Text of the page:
Farm Progress is part of the Informa Markets Division of Informa PLC

This site is operated by a business or businesses owned by Informa PLC and all copyright resides with them. Informa PLC's registered office is 5 Howick Place, London SW1P 1WG. Registered in England and Wales. Number 8860726.

Serving: West
Oranges on a tree Tim Hearden
Oranges grow on a tree south of Sacramento.

APHIS authorizes fresh citrus imports from China

Not approving the imports would have jeopardized reduced tariffs on California citrus into China, organization says.

The U.S. Department of Agriculture’s Animal and Plant Health Inspection Service (APHIS) is authorizing the importation of five types of commercially produced fresh citrus fruit from China into the continental United States.

After thorough analysis, APHIS scientists determined that pummelo, Nanfeng honey mandarin, ponkan, sweet orange, and Satsuma mandarin fruit from China can be safely imported into the United States under a systems approach to protect against the introduction of plant pests, officials said.

As part of the Phase One trade deal with China, APHIS was required to act to approve Chinese citrus access to the United States. California Citrus Mutual submitted comments opposing the move based on technical pest concerns related to APHIS' systems approach, the organization stated in a news release.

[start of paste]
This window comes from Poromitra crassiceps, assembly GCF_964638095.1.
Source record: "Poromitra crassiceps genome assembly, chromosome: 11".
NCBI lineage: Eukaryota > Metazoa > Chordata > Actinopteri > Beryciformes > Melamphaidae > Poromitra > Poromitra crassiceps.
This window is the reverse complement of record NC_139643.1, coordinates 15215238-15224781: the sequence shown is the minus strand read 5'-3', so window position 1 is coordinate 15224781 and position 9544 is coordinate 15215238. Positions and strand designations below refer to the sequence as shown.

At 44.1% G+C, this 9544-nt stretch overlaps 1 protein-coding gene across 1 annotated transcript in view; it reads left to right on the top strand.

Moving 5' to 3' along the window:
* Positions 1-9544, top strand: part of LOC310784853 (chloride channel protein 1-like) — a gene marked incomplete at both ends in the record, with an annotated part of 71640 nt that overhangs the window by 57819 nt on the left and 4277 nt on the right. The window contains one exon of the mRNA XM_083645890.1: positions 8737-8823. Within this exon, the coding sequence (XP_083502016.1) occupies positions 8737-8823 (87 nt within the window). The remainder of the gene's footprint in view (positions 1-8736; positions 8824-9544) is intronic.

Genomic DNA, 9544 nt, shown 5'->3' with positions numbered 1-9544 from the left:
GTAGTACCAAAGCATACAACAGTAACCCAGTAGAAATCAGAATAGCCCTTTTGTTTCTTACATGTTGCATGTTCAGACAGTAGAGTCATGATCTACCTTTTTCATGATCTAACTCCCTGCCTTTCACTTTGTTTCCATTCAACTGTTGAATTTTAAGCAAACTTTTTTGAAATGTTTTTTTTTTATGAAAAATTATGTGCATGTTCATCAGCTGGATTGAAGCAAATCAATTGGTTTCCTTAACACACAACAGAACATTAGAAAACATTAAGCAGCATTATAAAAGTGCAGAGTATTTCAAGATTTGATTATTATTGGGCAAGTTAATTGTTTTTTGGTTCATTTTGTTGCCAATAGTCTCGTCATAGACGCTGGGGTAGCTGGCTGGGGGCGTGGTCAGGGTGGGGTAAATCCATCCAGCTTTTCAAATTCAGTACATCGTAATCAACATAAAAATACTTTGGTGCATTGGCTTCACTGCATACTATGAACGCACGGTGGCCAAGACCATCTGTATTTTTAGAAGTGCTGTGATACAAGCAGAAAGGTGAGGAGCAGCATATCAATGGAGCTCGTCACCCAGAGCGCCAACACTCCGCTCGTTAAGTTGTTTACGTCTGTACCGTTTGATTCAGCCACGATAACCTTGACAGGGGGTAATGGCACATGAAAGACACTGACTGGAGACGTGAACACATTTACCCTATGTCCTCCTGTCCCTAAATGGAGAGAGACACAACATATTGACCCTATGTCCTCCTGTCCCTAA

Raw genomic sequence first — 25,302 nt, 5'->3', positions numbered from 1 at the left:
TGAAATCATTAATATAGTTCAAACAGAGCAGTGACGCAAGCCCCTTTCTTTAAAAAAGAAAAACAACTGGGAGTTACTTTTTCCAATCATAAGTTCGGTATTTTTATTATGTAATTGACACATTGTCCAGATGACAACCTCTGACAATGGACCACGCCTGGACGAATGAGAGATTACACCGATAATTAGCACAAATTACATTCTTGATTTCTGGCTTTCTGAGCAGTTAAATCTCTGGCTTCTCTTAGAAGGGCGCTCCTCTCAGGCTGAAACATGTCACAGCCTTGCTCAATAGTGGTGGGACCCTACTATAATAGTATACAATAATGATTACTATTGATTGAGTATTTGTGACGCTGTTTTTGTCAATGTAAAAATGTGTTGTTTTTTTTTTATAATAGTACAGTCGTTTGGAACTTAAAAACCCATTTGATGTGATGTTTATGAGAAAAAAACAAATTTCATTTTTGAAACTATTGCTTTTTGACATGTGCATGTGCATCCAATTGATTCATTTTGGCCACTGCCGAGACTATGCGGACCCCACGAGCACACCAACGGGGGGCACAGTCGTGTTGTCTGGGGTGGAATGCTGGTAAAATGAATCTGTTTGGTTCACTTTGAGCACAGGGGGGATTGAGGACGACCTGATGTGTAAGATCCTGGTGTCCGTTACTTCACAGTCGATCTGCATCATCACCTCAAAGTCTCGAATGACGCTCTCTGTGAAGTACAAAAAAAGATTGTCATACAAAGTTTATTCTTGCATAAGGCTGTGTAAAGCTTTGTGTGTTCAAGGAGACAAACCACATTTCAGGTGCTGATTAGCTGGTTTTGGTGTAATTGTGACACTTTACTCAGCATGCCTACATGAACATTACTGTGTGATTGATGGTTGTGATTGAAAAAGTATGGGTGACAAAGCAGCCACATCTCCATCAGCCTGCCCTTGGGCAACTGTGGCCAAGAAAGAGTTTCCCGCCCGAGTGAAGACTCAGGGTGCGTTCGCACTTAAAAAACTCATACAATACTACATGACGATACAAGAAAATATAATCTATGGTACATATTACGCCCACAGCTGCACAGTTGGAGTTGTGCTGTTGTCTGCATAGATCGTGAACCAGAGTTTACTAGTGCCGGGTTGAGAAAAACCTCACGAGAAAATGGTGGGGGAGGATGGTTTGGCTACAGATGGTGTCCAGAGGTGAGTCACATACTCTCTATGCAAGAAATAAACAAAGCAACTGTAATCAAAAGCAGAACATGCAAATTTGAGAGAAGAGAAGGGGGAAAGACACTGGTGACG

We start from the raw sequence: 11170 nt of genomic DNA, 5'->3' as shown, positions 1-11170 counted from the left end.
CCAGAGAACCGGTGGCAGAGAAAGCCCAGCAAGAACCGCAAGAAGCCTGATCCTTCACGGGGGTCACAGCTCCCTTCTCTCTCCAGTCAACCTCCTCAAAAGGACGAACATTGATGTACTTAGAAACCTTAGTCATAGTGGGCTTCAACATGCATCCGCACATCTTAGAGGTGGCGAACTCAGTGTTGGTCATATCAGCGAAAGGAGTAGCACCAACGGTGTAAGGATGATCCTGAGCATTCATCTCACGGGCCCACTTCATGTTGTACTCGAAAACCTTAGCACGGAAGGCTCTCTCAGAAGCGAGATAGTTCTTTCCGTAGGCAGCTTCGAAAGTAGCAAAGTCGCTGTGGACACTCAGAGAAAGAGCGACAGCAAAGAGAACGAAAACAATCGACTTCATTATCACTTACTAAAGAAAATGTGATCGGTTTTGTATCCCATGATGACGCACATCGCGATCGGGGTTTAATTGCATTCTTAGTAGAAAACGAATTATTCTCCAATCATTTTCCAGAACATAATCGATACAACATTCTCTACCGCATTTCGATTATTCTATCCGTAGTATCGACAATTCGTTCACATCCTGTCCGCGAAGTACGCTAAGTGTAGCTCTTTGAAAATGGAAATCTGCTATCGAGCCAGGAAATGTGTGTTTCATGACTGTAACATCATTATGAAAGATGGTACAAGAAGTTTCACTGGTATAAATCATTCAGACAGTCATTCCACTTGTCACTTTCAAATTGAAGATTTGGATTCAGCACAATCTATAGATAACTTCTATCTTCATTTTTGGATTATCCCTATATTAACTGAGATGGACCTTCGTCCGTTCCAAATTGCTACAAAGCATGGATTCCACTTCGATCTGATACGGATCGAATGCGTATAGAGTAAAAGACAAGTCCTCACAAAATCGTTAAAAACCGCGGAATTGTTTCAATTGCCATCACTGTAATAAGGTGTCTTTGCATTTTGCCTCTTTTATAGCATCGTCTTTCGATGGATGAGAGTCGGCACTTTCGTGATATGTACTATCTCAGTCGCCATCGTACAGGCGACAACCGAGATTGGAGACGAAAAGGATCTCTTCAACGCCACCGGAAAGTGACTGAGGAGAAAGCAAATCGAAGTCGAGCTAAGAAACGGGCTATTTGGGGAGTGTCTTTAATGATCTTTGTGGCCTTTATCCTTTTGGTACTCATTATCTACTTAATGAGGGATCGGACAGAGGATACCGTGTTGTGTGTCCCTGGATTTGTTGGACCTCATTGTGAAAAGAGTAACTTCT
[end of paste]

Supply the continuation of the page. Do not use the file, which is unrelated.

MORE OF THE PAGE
"However, California citrus shipments to China with reduced tariffs would have been in jeopardy had APHIS not followed through on their commitment," CCM explains in the release.

A systems approach is a series of measures taken by growers, packers, and shippers that, in combination, minimize pest risks prior to importation into the United States.

In this case, the systems approach includes importation in commercial consignments only, registration of places of production and packinghouses, certification that the fruit is free of quarantine pests, trapping program for fruit flies, periodic inspections of places of production, grove sanitation, and postharvest disinfection and treatment, according to APHIS.

Neither CCM nor APHIS believe that Chinese citrus will be exported to the U.S. in any significant quantity, but the citrus growers' group says it will continue to monitor both the economic and phytosanitary issues if imports escalate.

Source: USDA Animal and Plant Health Inspection Service, California Citrus Mutual, which is solely responsible for the information provided and is wholly owned by the source. Informa Business Media and all its subsidiaries are not responsible for any of the content contained in this information asset. 
Hide comments
account-default-image

Comments

  • Allowed HTML tags: <em> <strong> <blockquote> <br> <p>

Plain text

  • No HTML tags allowed.
  • Web page addresses and e-mail addresses turn into links automatically.
  • Lines and paragraphs break automatically.
Publish